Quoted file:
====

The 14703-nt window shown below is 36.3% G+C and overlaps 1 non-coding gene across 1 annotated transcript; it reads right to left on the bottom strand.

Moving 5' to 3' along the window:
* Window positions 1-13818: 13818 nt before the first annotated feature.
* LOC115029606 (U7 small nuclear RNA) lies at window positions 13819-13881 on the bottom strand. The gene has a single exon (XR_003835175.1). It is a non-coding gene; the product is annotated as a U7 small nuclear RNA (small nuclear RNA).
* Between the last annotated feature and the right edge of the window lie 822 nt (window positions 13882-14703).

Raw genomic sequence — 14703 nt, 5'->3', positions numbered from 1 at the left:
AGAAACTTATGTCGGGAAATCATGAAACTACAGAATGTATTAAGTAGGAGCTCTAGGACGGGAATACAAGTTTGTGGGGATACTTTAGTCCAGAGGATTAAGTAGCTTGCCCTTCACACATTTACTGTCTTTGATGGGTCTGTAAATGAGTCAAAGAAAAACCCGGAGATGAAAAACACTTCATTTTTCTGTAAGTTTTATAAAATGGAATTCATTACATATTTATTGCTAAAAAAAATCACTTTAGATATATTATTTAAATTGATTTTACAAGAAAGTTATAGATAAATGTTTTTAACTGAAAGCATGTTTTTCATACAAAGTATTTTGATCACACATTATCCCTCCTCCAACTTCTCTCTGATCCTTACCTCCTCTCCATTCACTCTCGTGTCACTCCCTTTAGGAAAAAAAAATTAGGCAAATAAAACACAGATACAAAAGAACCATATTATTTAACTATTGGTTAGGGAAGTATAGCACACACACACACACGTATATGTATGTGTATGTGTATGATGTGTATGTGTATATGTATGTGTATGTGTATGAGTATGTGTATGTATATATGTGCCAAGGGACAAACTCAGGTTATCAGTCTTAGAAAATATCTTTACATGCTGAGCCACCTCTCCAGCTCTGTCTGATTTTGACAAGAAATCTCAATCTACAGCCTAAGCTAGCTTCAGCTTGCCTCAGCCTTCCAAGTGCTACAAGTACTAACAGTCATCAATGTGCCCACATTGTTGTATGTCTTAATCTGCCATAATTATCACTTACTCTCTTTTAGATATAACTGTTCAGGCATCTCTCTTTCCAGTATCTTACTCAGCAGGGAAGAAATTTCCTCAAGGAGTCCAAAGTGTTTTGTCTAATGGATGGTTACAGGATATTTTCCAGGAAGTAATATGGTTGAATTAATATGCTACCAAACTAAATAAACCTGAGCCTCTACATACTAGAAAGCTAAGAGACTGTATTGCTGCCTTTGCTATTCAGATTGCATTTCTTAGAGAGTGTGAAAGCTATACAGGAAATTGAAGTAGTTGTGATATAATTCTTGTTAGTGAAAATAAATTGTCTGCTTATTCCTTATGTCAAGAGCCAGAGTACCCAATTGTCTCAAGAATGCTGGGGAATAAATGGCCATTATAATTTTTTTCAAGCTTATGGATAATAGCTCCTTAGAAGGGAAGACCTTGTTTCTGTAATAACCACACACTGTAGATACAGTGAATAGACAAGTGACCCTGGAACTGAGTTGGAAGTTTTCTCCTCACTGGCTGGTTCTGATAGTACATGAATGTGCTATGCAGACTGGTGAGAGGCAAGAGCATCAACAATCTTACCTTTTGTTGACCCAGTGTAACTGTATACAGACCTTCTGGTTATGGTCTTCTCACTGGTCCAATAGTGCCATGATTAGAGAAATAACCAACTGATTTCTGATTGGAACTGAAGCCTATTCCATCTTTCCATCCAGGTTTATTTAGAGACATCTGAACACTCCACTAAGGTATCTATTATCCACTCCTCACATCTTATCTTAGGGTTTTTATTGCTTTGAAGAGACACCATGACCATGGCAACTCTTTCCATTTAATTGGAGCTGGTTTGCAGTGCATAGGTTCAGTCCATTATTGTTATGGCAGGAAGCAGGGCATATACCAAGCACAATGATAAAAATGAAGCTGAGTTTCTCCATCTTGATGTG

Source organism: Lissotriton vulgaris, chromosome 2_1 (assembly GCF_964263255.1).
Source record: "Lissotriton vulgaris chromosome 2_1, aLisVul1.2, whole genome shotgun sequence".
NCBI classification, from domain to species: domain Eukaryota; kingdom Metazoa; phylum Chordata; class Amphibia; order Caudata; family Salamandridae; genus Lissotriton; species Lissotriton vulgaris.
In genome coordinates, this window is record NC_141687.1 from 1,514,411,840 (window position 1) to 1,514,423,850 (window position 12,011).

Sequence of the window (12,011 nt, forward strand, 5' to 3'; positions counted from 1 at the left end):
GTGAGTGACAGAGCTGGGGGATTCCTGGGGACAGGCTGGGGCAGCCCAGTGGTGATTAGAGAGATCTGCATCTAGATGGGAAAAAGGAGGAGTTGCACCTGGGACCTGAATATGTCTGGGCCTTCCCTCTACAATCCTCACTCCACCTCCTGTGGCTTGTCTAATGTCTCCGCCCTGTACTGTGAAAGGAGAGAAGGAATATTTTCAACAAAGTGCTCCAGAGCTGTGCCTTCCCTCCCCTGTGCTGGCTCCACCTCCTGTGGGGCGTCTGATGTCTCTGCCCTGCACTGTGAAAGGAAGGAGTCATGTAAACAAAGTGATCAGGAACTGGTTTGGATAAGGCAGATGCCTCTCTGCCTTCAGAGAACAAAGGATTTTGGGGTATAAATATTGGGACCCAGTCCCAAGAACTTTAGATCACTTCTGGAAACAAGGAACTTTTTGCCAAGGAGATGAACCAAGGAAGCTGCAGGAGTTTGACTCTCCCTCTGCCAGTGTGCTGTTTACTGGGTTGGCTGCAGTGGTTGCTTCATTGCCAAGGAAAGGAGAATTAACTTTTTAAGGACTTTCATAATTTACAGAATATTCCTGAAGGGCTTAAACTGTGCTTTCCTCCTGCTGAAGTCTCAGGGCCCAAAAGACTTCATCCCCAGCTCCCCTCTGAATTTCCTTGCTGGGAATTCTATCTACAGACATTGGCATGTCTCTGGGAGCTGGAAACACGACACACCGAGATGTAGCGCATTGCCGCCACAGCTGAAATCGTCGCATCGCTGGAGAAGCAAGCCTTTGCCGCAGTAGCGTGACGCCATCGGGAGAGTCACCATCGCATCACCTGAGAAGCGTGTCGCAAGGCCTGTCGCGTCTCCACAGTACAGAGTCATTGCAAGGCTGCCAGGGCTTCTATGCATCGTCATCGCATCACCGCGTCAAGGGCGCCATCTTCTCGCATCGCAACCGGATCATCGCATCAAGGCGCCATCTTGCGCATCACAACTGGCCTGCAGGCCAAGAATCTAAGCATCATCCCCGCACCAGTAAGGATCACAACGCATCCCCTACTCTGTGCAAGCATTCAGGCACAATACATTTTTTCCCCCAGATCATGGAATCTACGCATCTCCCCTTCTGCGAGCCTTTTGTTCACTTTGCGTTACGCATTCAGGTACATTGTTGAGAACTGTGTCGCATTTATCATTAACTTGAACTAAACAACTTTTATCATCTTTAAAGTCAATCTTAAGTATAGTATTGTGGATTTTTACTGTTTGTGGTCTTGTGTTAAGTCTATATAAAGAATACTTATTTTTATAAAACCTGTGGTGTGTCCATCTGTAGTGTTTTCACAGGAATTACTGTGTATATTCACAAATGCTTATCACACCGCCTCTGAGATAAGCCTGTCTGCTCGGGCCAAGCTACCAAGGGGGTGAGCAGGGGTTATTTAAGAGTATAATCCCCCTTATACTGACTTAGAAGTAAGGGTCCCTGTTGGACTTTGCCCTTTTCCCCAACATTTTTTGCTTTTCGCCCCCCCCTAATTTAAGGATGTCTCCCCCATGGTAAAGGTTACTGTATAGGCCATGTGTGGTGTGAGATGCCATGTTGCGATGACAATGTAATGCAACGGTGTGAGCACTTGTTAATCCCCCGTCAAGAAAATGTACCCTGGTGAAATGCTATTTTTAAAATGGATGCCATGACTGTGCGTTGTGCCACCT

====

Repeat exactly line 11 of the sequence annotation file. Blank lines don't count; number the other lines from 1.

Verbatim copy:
In genome coordinates, this window is record NC_141687.1 from 1,514,411,840 (window position 1) to 1,514,423,850 (window position 12,011).